Today's tip is about breathing mindfully
Almost everyone gets stressed out during this busy holiday season. However, stress suppresses the immune system, so the last thing you want to be during the holidays is stressed because it leaves you vulnerable to illness.
There is one very simple thing you do all the time, and when done mindfully, can reduce stress. You can do it anywhere, anytime, for a couple minutes or even a half-hour. It's simple, easy, effective……have you guessed what it is?
Yes, it's breathing.
Breathing mindfully is one of the best and fastest ways to reduce stress whether you are caught in traffic or a long line at the checkout counter of the department store or have just arrived home at the end of a hectic day.
Breathing mindfully means paying attention to your breath, to follow the breath as you inhale and exhale. You need not intentionally breathe deeply though you may find that you are breathing more deeply as you practice, and that's good because it can help relieve muscular tension. Breathing shallowly deprives your muscles of much-needed oxygen and they become tense as a result. Just breathing slowly and deeply can relieve a lot of tension in your legs and back and shoulders.
To practice: as you inhale (through the nose only, please) follow the path the air takes, and feel the coolness in your throat as the air travels to your lungs. You may pause to enjoy the sensation if you like, but pausing isn't required. As you exhale, you will pay attention to the breath as it leaves your lungs and warms the throat, and here you may exhale through the mouth if you like.
To add an extra mind-body dimension of stress relief and relaxation, as you exhale, set the intention to relax simply by repeating "I am relaxed" as you practice, and may even be a little playful by emphasizing different words as you say it, first emphasizing "I" then "am" then "relaxed." If you are a visual person, you may also visualize the release of all your tensions, just watch them leave your body as thought they were riding the crest of a wave of breath, and say good-bye to each as they leave: "Good-bye, work stress, good-bye traffic jam," and so on.
The more fun you have with this practice, the more stress it will relieve and the faster you will feel better!
Monday, December 21, 2009
Monday, December 07, 2009
We all know how feeling happy is one creative way to wellness, and that feelings of gratitude are very powerful creators of wellness as well as happiness. It seems that some scientists have confirmed it: Gratitude increases happiness
This is an article that was run in Bottom Line Secrets Newsletter of November 19, 2009
Science Discovers the Secret to Happiness
By Robert A. Emmons, PhD
University of California, Davis
Surprise: Research suggests that becoming more grateful could make each of us 25% happier -- and that being happy is the key to a longer, more successful life.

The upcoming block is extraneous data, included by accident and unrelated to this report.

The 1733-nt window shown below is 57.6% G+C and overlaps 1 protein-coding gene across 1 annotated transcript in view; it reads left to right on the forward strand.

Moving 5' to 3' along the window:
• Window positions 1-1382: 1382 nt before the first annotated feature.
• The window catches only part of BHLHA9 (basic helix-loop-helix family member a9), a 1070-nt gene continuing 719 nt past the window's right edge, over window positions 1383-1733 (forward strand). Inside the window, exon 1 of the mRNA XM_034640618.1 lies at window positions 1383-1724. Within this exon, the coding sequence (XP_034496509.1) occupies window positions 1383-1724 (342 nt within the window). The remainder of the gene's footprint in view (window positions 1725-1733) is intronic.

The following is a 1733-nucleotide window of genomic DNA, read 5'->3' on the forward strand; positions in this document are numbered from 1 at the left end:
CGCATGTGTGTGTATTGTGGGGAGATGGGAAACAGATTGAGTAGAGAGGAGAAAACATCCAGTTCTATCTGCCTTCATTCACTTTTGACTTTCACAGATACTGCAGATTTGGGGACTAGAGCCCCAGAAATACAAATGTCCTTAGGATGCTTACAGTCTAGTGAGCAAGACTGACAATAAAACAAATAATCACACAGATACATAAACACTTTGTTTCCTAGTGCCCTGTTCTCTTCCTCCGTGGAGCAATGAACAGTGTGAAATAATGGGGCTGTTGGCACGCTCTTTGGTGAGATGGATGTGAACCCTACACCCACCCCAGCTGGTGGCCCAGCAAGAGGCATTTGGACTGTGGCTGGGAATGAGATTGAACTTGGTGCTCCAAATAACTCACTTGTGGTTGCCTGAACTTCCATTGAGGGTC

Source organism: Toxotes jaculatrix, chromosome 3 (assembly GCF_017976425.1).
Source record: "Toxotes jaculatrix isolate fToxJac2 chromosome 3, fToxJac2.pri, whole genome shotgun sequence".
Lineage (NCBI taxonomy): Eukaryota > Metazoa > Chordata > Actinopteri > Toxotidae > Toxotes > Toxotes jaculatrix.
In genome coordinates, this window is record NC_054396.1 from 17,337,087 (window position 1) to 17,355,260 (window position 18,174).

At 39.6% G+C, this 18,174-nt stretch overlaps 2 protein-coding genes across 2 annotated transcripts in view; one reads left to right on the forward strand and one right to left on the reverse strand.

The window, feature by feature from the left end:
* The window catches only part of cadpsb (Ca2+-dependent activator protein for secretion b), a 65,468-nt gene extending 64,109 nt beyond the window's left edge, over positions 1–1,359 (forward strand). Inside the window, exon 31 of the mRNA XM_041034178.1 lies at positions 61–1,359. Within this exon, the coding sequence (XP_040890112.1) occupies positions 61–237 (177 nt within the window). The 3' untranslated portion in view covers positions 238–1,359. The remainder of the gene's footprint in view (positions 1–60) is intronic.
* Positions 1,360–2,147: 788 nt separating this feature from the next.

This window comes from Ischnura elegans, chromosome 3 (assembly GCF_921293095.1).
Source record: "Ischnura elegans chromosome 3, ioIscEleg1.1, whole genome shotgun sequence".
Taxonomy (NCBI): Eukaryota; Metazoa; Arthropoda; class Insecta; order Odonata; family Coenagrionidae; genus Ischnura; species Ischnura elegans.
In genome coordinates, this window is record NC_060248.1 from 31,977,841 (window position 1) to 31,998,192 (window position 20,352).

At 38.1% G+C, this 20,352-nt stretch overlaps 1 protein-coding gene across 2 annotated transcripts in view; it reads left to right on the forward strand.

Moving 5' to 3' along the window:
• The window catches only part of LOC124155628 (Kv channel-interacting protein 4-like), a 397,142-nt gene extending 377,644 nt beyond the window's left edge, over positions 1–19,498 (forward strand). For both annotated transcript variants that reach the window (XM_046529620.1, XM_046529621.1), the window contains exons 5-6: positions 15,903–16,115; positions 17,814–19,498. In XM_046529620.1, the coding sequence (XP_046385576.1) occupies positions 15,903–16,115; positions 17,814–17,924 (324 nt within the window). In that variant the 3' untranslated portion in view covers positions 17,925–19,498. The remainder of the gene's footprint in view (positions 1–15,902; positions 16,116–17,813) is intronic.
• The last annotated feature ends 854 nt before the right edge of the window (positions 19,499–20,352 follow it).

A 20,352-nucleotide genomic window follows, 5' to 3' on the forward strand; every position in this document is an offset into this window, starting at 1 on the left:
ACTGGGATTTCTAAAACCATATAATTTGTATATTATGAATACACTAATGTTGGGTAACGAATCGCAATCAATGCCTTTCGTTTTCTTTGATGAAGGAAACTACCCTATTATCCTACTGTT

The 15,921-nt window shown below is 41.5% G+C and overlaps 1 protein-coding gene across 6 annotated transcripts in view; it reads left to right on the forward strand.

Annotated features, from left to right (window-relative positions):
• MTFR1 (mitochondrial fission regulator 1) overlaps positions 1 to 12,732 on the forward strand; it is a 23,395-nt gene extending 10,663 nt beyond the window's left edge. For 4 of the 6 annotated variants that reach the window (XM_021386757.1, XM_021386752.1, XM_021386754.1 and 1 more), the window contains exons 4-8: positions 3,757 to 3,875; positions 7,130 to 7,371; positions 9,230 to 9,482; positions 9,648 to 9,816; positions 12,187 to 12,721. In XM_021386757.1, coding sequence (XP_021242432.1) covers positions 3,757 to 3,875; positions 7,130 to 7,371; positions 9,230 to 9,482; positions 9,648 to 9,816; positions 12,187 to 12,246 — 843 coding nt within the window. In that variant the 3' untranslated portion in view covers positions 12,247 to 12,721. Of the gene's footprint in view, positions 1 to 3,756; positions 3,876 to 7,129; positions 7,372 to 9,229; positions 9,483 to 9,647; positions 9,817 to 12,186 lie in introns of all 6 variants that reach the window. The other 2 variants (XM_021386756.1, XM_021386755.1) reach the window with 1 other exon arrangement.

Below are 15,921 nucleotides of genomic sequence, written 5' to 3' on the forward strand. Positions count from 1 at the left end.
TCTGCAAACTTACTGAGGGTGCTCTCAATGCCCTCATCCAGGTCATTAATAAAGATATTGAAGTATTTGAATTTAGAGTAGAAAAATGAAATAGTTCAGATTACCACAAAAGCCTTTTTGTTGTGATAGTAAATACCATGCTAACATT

Our lives do not just seem better when we are happy -- they actually become better, according to a 2005 analysis of hundreds of psychological studies. Happy people tend to have longer, more loving marriages... are healthier... live an average of seven to nine years longer than chronically unhappy people... and have more successful careers. According to one study, happy college graduates had annual salaries $25,000 higher than unhappy graduates 16 years after graduation.
While an endless procession of self-help gurus have claimed to know the path to happiness, psychological studies generally have failed to confirm that proposed happiness strategies actually work.
One notable exception: Research conducted in the past decade appears to indicate that we can become happier by feeling more gratitude.
Bottom Line/Retirement asked psychology professor Robert A. Emmons, PhD, of the University of California, Davis, for more information...
What is "gratitude" to a psychologist?
In simple terms, gratitude is our affirmation of a benefit that we have received and our recognition that this benefit has come to us from outside of ourselves.
You say that becoming more grateful will make us happier. How do we know that it isn’t the other way around -- happiness creates gratitude?
Our research suggests that increases in happiness do not lead to increases in gratitude, but that increases in gratitude do in fact increase happiness. We designed a study to test this. Participants were divided into two groups, each of which were initially equally happy. Members of one of these groups were asked to write in a journal the things that they were grateful for, which made them more conscious of and grateful for the good fortune that came their way. At the end of the study, the journal-keeping group was 25% happier than members of the group that did not keep gratitude journals.